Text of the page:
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How to look after your teeth during lockdown

PUBLISHED: 11:15 02 May 2020 | UPDATED: 11:55 02 May 2020

A young child brushing his teeth. As it is far more difficult to take a trip to the dentist or hygienist during lockdown, looking after your teeth is even more important than ever. Photo: David Cheskin/PA Wire

A young child brushing his teeth. As it is far more difficult to take a trip to the dentist or hygienist during lockdown, looking after your teeth is even more important than ever. Photo: David Cheskin/PA Wire

As it is far more difficult to take a trip to the dentist or hygienist during lockdown, looking after your teeth is even more important than ever.

As it is far more difficult to take a trip to the dentist or hygienist during lockdown, looking after your teeth is even more important than ever. Picture: HarbucksAs it is far more difficult to take a trip to the dentist or hygienist during lockdown, looking after your teeth is even more important than ever. Picture: Harbucks

Brush up on your dentaabits with these 10 tips to avoid problems and keep your smile glowing.

• Brush your teeth at least twice a day

While everyone knows the basic rule of brushing your teeth twice a day, not everyone follows this dental fundamental.

Around 30pc of Britons brush their teeth either once a day or less than once a day, compared to 8pc who did so three times daily or more, YouGov found in 2017.

As it is far more difficult to take a trip to the dentist or hygienist during lockdown, looking after your teeth is even more important than ever.. Picture: Nick Ansell/PA WireAs it is far more difficult to take a trip to the dentist or hygienist during lockdown, looking after your teeth is even more important than ever.. Picture: Nick Ansell/PA Wire

As well as removing plaque, the fluoride from brushing strengthens tooth enamel and can help heal some early tooth decay.

• Clean between your teeth

Brushing your teeth is not the only thing needed to have a healthy mouth, with dentists recommending people clean between their teeth once a day.

Both floss and interdental brushes can be used to clean even the tightest spots between teeth.

READ MORE: Nurse in pain told to file broken tooth with nail file as dentist waiting lists grow

• Brush for long enough

While we all know the critical importance of regularly washing our hands for at least 20 seconds to prevent the spread of coronavirus, it is important to remember we also need to brush our teeth for at least two minutes.

Timers can be used to make sure mouths are perfectly clean, with fun designs and colours available to encourage children.

• Don’t rinse

Contrary to popular belief, rinsing your mouth after brushing is not recommended by dentists or the NHS.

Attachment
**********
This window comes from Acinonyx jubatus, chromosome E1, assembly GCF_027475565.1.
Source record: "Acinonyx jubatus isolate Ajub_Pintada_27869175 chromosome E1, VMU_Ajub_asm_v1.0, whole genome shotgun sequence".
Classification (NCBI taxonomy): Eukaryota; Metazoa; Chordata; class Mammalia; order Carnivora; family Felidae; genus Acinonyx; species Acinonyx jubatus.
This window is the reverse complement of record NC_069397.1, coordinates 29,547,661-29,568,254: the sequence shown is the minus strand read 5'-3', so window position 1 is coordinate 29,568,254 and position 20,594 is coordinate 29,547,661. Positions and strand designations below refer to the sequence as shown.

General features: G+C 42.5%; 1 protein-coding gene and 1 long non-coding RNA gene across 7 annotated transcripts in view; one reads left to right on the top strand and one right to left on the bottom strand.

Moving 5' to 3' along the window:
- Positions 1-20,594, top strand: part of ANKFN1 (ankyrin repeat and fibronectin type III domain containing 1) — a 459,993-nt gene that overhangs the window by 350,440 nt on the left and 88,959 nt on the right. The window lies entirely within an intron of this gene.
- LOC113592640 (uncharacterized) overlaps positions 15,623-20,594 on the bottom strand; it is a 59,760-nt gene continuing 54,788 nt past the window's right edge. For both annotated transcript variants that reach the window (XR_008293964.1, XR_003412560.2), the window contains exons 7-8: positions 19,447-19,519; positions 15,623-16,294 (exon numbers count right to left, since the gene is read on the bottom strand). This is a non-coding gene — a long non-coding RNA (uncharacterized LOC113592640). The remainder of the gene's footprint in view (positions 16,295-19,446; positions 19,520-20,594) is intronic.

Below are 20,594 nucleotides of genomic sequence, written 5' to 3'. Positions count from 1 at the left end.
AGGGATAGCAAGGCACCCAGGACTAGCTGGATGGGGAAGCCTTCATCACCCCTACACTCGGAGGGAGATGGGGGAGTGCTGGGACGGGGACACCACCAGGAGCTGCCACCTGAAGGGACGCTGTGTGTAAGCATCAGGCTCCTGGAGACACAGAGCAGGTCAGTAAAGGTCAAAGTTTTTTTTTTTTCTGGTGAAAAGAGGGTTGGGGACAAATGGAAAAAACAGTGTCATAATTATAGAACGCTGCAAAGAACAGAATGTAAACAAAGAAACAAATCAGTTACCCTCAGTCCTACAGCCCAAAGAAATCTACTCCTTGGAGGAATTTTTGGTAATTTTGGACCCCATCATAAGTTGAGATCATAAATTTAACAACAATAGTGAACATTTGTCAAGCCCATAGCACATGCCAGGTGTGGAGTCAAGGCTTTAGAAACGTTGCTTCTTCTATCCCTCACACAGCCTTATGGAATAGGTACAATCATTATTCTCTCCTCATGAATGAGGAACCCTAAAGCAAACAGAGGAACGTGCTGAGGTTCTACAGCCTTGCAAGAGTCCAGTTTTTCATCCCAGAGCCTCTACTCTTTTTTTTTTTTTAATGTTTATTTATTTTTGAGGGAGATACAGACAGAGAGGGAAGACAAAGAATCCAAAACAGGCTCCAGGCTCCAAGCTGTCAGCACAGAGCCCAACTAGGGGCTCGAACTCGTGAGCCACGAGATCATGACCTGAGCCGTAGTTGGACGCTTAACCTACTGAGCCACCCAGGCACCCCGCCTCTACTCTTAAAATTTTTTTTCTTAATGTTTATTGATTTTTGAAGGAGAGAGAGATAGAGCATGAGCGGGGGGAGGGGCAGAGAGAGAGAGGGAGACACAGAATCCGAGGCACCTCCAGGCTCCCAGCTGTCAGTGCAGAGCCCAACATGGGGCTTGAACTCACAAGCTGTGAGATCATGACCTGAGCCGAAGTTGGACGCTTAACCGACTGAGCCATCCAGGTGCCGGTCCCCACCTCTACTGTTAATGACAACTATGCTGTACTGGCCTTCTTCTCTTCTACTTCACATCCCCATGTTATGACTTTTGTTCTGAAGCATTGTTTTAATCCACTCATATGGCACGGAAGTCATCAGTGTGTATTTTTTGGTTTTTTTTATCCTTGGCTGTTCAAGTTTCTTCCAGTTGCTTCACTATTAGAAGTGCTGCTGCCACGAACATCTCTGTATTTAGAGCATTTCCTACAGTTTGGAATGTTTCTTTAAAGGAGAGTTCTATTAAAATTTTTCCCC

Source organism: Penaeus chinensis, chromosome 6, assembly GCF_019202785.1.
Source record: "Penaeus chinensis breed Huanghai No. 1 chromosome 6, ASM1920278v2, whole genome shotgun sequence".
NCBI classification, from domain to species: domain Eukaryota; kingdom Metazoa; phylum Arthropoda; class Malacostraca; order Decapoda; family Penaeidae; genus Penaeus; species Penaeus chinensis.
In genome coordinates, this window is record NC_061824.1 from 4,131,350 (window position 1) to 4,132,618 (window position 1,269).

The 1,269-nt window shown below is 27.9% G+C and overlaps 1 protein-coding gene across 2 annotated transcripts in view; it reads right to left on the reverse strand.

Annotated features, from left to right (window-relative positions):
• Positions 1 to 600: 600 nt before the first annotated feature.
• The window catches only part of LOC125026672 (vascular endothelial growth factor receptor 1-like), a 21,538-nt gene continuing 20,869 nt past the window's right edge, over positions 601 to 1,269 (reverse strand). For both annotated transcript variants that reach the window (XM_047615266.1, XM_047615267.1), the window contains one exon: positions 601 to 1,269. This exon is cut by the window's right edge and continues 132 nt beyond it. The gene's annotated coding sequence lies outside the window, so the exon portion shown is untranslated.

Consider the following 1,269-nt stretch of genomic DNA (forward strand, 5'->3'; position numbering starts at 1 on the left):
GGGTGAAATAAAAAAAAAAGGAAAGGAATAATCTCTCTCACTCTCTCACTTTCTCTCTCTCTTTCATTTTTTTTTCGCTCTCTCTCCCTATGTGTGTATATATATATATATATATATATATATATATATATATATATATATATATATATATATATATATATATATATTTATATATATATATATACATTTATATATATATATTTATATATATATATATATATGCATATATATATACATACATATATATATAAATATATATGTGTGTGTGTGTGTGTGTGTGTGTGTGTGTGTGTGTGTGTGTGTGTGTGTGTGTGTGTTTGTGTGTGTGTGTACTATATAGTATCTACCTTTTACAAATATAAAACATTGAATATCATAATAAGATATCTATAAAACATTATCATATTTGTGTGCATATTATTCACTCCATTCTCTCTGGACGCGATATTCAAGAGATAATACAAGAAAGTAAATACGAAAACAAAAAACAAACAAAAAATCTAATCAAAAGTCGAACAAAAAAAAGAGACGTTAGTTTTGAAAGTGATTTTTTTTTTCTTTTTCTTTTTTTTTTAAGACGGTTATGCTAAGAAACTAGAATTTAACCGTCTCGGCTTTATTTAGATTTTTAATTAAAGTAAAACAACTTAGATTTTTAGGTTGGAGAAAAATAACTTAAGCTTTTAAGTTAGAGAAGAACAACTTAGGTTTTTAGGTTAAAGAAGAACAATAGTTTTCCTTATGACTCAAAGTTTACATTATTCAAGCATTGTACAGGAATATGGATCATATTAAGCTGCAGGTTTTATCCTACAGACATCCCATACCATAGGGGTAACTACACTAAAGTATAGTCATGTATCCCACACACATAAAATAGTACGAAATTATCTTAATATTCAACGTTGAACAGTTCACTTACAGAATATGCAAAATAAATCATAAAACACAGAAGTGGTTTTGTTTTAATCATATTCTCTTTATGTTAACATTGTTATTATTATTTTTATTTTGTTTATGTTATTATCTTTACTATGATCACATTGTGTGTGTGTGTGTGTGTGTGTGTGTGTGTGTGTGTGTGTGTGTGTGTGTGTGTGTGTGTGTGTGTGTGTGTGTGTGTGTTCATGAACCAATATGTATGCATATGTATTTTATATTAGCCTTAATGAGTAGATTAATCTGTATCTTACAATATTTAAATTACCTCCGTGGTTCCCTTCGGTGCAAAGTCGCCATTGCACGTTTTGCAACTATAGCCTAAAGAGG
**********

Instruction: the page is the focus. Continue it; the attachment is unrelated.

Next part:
Rinsing your mouth after can reduce the fluoride and benefits from the toothpaste.

The NHS recommends rinsing with mouthwash before brushing if desired.

• Use the right tools

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Using a soft or medium-bristled toothbrush will bring the most benefit.

The NHS says that while traditional toothbrushes work well, electric brushes can be more effective for people with mobility issues.

READ MORE: What do I do about dental problems during lockdown? An expert answers key questions

• Don’t share dental tools

While this may go without saying, it is especially important not to share toothbrushes during a pandemic especially if others close to you have symptoms of Covid-19.

Toothbrushes, and even the tips of some tubes of toothpaste, may harbour bacteria.

• Watch what you eat

Sugary foods and drinks can increase the build-up of plaque on teeth which causes a wide range of oral problems.

Frequent snacking between meals will also deprive your teeth of the chance to recover from acid.

Swapping out some snacks with added sugar for vegetables, plain yoghurts and choosing water over fizzy drinks can keep plaque at bay.

• Keep an eye on your coffee intake

Although many of us reach for a cup of coffee first thing, it causes staining, bad breath and dehydration which can all wreak havoc with your teeth.

The same can be said for many other popular drinks including red wine.

• Be extra careful at night time

While the NHS does not recommend you should brush your teeth in the morning as part of a twice-daily routine, it does specifically say you should brush your teeth at night.

The production of saliva is reduced at night, which means there’s less to help clean the teeth and neutralise acid.

• Be on the lookout for grinding

Grinding your teeth, particularly when you sleep, can cause headaches and facial pain.

Although the causes are unclear, it has been linked to increased stress as well as drinking or smoking.

If you think you are grinding your teeth, many pharmacists stock mouth guards to be worn at night which can help prevent damage.


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